An ode to the four hour lunch in China … Over the years, there were times when a friend would invite us for a meal on a special occasion. You must plan for a lengthy event, and T always had to plan for a significant amount of beer.
On such an occasion in early August, it was our driver, Pan, who invited us and friends to a newly renovated restaurant in Shenyang. We arrived and socialized, took some photos with friends, then Pan exited to make the food and beer order. Then the nine of us sat around a large, round table with a formidable lazy Susan perfectly placed. Dishes began to arrive and chopsticks were put to use.
There were toasts and discussions in Chinese and English. Memories and laughter were shared. There was sad acknowledgment that we would soon leave Shenyang, but this lunch was a celebration of friendship and food. It was a celebration of how friendship crosses borders and cultures, defying distance with hopeful longevity.
I won’t say this is my last post about our life in China, but it is for now. Enjoy.
Hot and Sour
The noodle dish
Gu bao rou
There were quite a few authentic and traditional Chinese dishes we had to try when we went to Xi’an. We did our very best to eat our way up and through the Muslim Quarter. Some things, we had to try more than once or twice, just to give it a fair shake.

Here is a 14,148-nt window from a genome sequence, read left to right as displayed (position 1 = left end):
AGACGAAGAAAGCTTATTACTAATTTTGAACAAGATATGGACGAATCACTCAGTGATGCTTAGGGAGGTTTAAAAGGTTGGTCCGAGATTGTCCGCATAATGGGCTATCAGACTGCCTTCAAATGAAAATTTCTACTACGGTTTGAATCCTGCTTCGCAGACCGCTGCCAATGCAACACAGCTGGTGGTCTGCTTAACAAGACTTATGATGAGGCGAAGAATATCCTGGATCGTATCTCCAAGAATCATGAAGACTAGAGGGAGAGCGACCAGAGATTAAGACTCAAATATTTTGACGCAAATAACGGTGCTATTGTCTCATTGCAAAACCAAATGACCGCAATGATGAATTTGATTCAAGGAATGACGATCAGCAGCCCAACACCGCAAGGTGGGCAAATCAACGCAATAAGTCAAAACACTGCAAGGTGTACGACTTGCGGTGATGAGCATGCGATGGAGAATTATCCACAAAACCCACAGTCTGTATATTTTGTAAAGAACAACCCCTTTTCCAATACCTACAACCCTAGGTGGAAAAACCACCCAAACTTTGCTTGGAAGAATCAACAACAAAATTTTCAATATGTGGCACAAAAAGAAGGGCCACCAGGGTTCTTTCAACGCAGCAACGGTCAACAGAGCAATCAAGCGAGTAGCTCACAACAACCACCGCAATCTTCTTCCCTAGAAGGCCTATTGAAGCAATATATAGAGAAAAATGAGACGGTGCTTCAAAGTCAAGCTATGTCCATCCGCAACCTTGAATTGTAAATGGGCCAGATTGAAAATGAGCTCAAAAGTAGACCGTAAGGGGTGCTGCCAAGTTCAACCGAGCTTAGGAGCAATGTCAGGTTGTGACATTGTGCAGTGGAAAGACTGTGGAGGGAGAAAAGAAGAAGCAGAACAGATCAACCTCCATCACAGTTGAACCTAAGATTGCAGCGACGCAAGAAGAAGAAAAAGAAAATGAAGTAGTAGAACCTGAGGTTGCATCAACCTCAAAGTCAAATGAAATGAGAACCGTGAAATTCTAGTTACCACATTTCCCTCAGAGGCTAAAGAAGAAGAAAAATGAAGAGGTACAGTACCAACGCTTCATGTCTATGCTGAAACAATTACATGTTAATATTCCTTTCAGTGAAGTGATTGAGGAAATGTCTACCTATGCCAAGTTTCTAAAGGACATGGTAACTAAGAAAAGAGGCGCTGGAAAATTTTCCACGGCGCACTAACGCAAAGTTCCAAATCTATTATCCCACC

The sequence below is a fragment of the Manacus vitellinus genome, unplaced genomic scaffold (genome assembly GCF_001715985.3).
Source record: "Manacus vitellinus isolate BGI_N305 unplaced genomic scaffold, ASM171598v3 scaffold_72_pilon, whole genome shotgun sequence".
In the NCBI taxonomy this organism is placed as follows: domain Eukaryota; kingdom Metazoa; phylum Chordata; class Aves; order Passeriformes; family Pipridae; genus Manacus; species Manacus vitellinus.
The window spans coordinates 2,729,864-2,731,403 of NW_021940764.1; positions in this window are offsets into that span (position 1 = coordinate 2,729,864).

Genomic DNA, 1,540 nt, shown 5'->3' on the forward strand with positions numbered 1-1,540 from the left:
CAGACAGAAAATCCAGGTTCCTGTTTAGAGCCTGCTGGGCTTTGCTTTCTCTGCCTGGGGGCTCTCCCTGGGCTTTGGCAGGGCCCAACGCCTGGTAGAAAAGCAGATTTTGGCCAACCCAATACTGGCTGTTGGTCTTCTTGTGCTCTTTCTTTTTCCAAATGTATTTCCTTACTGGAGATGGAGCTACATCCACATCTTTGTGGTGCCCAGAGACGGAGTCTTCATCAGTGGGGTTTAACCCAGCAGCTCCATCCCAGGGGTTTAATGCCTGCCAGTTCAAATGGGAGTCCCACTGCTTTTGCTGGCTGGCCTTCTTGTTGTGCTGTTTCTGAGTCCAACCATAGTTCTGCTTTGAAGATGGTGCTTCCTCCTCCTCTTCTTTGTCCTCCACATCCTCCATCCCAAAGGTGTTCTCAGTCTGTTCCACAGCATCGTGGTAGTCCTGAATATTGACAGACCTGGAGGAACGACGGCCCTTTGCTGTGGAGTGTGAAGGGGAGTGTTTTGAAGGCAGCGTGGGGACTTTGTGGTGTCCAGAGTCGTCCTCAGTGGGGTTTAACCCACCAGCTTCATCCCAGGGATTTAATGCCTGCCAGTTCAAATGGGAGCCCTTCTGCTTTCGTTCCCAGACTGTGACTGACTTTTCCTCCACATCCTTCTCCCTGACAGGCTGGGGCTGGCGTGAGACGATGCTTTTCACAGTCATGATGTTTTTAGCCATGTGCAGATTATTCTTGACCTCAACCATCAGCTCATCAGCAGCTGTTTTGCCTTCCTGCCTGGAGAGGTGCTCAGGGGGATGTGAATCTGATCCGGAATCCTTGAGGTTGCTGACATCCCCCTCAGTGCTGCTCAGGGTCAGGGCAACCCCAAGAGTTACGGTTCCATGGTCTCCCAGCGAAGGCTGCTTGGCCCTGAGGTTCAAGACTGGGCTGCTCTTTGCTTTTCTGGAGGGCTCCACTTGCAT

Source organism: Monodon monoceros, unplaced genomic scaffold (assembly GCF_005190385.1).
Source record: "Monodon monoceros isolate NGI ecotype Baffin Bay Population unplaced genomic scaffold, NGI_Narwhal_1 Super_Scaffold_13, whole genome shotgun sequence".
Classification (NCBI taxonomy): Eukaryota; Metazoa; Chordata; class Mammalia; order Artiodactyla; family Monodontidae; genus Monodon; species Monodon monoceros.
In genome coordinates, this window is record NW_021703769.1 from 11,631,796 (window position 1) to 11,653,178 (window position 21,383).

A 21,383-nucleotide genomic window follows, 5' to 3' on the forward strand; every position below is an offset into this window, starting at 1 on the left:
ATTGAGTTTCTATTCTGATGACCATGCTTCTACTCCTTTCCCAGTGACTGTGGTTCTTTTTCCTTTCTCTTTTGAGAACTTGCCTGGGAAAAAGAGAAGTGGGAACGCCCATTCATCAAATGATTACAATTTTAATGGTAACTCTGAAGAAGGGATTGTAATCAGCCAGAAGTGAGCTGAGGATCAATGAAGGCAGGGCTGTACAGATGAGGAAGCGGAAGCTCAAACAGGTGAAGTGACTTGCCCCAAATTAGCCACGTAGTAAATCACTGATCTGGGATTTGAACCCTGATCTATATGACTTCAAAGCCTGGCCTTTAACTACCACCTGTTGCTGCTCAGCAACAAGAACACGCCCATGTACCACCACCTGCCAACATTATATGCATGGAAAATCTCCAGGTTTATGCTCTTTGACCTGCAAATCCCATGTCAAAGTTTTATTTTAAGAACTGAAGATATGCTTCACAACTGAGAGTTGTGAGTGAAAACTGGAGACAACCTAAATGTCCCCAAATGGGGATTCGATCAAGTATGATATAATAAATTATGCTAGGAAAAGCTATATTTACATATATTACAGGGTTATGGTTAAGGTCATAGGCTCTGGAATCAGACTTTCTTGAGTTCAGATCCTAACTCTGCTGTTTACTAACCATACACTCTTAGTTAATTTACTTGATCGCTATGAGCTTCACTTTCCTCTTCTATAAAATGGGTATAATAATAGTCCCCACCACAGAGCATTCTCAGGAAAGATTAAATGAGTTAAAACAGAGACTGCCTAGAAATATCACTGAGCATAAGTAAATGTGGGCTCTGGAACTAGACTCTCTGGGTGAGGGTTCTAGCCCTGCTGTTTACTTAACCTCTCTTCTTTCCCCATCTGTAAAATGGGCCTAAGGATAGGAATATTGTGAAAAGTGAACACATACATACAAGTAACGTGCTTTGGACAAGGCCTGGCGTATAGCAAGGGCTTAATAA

Rou jia mo is like a Chinese hamburger on a flatbread-type bun. Every one of the 4 I tried (ha!) was fantastic, and the spicy vegetarian version (cai jia mo) was fantastic too. Biang biang mian is a carbohydrate dream – wide, thick, long hand-pulled noodles in a sauce of varying spiciness. Yang rou chuanr is a lamb skewer and at each stall, there are different spices available for you to add your own. Cumin is a regular favorite. There were sweet rice cakes, nutty candy, fried little potatoes, noodles, fruits and vegetables, drinks, nuts, breads and so much more. Enjoy!
And there you are
Biang Biang Mian
Hot Hot Hot
Rou jia mo
Cai jia mo